Extending mandatory COVID vaccination throughout health and social care
How far does the extension go?
Mandatory COVID vaccination in care homes was implemented on 11 November 2021. Without a valid exemption, workers will not usually be permitted access to (or be able to work in) care homes.
On 9 November 2021, the government announced its response to the consultation on extending the mandatory vaccine regime. From 1 April 2022, mandatory vaccines will apply to most of the health and social care sector.
From April 2022 there will be two different mandatory vaccination schemes:
- The care home scheme mandates vaccination for those working in a care home, regardless of their role or function. The scheme is wholly based upon entry to the care home. It applies not just to those who work for the care home, but also to other workers who need access to the care home, such as district nurses, GPs etc.
- In contrast, the new wider scheme will be based on the deployment of workers who provide CQC regulated health or social care activities, rather than the care setting or workplace. It will apply to healthcare, home care, GP services, dental practices. It will apply to the NHS as well as private healthcare and healthcare services provided by the third sector. It will apply to privately operated social care, services provided by local authorities as well as services in the third sector.
To whom will it apply?
It is already well recognised that the new mandatory vaccination scheme will apply to all workers and volunteers who provide “front-line” services. Less well publicised is the application to “non-clinical workers not directly involved in patient care but who nevertheless may have direct, face to-face contact with patients, such as receptionists, ward clerks, porters and cleaners”. This will mean many support and administration staff will be caught too.
For most healthcare settings, it will usually be relatively easy to identify who will be caught. For instance the scheme will clearly apply to cleaners in hospital as well as reception and those administration staff who are likely to have contact with patients.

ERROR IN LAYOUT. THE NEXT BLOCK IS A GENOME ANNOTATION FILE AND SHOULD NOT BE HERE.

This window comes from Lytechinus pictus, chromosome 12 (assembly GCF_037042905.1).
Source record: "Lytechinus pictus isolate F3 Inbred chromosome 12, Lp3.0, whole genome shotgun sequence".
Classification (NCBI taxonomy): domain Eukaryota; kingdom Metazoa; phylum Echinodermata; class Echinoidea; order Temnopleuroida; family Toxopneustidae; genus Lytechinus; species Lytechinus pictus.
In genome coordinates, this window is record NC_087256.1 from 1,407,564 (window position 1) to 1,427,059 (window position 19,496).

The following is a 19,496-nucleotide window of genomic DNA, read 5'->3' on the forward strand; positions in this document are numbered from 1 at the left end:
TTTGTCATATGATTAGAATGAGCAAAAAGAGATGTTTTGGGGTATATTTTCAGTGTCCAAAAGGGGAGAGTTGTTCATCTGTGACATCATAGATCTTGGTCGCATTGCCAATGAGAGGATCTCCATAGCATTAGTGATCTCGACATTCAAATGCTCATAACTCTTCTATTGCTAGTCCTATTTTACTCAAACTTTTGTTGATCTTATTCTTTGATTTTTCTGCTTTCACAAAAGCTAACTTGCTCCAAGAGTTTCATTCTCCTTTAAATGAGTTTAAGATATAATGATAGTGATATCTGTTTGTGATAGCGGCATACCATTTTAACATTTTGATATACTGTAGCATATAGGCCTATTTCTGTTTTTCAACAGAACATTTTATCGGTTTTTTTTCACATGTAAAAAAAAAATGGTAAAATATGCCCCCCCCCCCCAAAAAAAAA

In social care, the full extent application of the proposed regulations is less clear. Hopefully greater clarity and guidance will follow, but for now we recommend keeping in mind that this scheme is based on the deployment of CQC regulated activities. Consider the nature of the CQC regulated activity itself, as well as the purpose of the regulations (to protect patients and services users). For personal care, this scheme will apply to domiciliary care, independent supported living and extra care. It may well capture some hairdressing activities and cleaning where that is part of the personal care or accommodation provided.
Exemptions are limited. It will not apply to workers and volunteers under 18 and there will still be exemptions for medical reasons.
In care homes there is currently a medical exemption self-certification scheme whilst the full 119/GP medical exemptions are being put into place.
Recognising that recipients of care in Shared Lives settings are living in the carer’s own home, mandatory covid vaccination will not apply to Shared Lives carers.
When does it start?
The new regulations are expected to be implemented from 1 April 2022. This means that for those that it affects, they will need to have had their first dose (where two doses are required) by 3 February 2022.
Is one dose enough?
Full vaccination is required. Currently and for most recognised vaccines this will be two doses. For new recruits, so long as a second dose (if that is what is required) is scheduled within the next 10 weeks, then that new recruit will still be able to be deployed to front-line activities.
The care home self-certification scheme already provides for foreign vaccination, but more detail is expected to follow.
For now, neither booster or third doses are required, but the government response explicitly says it will keep this under review into 2022/23.
Planning for implementation
The clock is ticking and there is much to do:
- Employers should look out for new guidance and revisions. Healthcare providers will likely have already received a letter from NHS England
- Employers will almost certainly already have and be recording the vaccination status of staff. Any that do not, will now need to begin. This will be sensitive health data, so consider your data protection obligations. The NHS app is likely to be the easiest evidence of vaccine, but the forms of evidence can vary
- Existing and future recruitment should refer to the anticipated need for COVID-19 vaccinations (including possibly booster vaccines). Consider revising contractual documents to reflect the changes
- Consult with staff now. For those that have been reluctant to get their vaccines – we now have a deadline. If they require two doses, they’ll need to have had their first dose by 3 February 2022
- In healthcare settings, employers should note that doctors’ professional obligations in Good Medical Practice include: “You should be immunised against common serious communicable diseases (unless otherwise contraindicated).”
- Be prepared to consider the vaccine exemptions for staff. This could take some time if there are delays in receiving the exemption information or if the employee challenges any refused exemption.